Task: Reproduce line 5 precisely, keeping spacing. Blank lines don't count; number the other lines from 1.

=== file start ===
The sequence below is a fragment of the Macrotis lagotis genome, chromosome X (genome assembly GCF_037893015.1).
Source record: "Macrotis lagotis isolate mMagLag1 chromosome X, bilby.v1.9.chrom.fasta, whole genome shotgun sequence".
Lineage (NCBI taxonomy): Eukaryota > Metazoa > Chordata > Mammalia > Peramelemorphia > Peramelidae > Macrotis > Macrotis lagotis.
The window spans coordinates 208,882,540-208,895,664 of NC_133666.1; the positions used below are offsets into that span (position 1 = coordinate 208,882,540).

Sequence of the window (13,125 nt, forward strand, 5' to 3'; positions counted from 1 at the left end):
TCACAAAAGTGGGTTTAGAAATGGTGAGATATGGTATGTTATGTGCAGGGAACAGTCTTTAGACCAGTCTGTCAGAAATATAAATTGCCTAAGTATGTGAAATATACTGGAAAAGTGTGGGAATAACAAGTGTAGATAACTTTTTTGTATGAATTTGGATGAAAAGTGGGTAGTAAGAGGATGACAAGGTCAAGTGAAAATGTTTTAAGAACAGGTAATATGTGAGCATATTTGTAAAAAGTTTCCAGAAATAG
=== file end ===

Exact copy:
Sequence of the window (13,125 nt, forward strand, 5' to 3'; positions counted from 1 at the left end):